We Should Have a New List of Banned Countries By Now

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On January 27, President Trump issued an executive order on immigration. Within 30 days, the Secretary of Homeland Security was ordered to compile a list of the information needed from foreign countries to properly adjudicate new visa applications. Immediately thereafter, the Secretary of State was ordered to ask “all foreign governments that do not supply such information to start providing such information regarding their nationals within 60 days of notification.” At that point, any foreign government that refused to provide the necessary information would be “recommended for inclusion on a Presidential proclamation that would prohibit the entry of foreign nationals.”

That’s plain enough, and by April 27 this should have been completed. The executive order may have been stayed by the courts, but that affected only the immediate ban of visitors from seven specified countries. Homeland Security presumably carried out the president’s order to create the list, and the State Department presumably notified foreign countries of its requirements.

So did they? If they didn’t, what held them up? Why hasn’t any such list been published? And why is the Trump administration continuing to waste time in court over its EO since it should be moot at this point?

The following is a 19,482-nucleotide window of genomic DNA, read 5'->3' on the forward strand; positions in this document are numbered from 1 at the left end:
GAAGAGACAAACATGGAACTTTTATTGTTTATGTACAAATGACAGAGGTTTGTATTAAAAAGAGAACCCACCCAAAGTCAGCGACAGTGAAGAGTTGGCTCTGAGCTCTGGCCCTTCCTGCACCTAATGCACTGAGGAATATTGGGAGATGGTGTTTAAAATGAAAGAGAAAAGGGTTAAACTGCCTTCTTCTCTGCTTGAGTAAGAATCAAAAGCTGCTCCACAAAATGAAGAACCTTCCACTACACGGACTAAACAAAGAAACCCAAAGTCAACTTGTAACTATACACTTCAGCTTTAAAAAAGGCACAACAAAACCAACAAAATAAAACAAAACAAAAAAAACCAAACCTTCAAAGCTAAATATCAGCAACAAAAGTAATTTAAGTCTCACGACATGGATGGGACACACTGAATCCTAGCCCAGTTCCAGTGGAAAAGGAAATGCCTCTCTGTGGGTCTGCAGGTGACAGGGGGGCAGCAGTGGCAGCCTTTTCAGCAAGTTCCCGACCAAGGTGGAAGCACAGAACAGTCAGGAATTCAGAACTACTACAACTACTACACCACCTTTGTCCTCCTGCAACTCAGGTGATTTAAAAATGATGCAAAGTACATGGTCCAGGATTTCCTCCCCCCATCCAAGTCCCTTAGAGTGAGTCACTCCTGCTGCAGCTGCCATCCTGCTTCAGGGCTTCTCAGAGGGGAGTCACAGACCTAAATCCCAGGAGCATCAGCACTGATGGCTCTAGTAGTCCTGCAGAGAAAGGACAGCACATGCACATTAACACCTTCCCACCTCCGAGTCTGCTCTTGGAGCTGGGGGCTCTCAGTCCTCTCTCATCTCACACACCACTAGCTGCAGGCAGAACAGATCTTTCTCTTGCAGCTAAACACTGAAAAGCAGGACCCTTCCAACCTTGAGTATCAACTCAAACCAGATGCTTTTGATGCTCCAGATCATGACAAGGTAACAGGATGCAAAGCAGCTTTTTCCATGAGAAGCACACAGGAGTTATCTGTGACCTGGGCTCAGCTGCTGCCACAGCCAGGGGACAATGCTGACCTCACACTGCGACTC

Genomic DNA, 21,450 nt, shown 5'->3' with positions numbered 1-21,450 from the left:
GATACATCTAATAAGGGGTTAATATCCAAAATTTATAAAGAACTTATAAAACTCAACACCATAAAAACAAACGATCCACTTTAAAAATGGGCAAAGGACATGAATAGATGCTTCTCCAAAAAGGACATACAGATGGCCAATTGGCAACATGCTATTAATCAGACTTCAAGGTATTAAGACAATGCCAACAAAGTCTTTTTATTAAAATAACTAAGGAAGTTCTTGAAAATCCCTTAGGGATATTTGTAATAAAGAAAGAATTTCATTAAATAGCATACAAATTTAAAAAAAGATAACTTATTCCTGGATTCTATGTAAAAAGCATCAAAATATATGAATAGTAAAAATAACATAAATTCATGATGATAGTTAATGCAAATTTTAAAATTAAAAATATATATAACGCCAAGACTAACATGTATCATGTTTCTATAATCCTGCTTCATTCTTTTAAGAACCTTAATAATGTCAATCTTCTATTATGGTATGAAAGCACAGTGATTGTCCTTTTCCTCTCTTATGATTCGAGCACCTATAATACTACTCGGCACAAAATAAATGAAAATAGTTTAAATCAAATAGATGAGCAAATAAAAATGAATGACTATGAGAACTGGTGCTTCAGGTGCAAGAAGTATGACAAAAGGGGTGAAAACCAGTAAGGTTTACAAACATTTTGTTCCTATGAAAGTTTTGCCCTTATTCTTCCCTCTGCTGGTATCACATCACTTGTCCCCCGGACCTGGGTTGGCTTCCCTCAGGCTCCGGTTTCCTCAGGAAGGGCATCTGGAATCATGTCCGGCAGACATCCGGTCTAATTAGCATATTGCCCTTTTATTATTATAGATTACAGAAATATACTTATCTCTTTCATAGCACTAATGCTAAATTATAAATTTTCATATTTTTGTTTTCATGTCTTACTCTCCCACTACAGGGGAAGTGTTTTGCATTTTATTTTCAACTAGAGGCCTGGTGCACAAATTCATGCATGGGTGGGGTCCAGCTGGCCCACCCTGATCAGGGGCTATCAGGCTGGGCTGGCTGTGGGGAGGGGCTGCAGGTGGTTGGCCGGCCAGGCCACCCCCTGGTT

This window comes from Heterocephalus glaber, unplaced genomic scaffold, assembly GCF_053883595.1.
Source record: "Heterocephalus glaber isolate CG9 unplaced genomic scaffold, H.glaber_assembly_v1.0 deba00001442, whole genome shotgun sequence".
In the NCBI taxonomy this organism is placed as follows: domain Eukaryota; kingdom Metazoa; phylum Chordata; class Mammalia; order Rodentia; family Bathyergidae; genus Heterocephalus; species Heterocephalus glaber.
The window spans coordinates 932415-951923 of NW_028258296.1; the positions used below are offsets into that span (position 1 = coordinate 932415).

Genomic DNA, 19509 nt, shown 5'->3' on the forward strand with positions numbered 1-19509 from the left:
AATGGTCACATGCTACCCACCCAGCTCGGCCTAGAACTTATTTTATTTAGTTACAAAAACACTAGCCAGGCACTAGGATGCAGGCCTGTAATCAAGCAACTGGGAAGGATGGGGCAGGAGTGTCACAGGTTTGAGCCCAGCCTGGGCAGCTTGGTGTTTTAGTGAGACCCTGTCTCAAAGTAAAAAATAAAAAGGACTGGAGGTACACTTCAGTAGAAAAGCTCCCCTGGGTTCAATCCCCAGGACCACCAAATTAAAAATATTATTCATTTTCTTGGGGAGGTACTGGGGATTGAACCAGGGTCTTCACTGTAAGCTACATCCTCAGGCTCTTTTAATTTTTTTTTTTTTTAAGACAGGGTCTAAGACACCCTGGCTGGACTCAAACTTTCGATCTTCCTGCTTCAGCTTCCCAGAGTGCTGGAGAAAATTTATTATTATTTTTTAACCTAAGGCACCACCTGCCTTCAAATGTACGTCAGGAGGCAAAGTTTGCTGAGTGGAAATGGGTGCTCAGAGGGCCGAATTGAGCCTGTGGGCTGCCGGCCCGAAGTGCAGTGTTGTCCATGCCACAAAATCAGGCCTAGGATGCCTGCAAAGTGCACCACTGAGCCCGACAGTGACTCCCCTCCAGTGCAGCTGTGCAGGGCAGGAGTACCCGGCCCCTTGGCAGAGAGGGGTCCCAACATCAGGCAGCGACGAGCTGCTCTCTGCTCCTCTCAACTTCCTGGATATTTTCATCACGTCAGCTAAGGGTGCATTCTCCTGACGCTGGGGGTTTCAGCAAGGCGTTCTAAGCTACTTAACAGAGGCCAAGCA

Has any progress been made on this? Or has Trump put it on hold in a huff because he didn’t get his way? Has anyone asked?

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It sure feels that way to me, and here at Mother Jones, we’ve been thinking a lot about what journalism needs to do differently, and how we can have the biggest impact.

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It's unlike anything we've done, and we have seed funding to get started, but we're looking to raise $500,000 from readers by July when we'll be making key budgeting decisions—and the more resources we have by then, the deeper we can dig. If our plan sounds good to you, please help kickstart it with a tax-deductible donation today.

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Clara Jeffery, Editor-in-Chief

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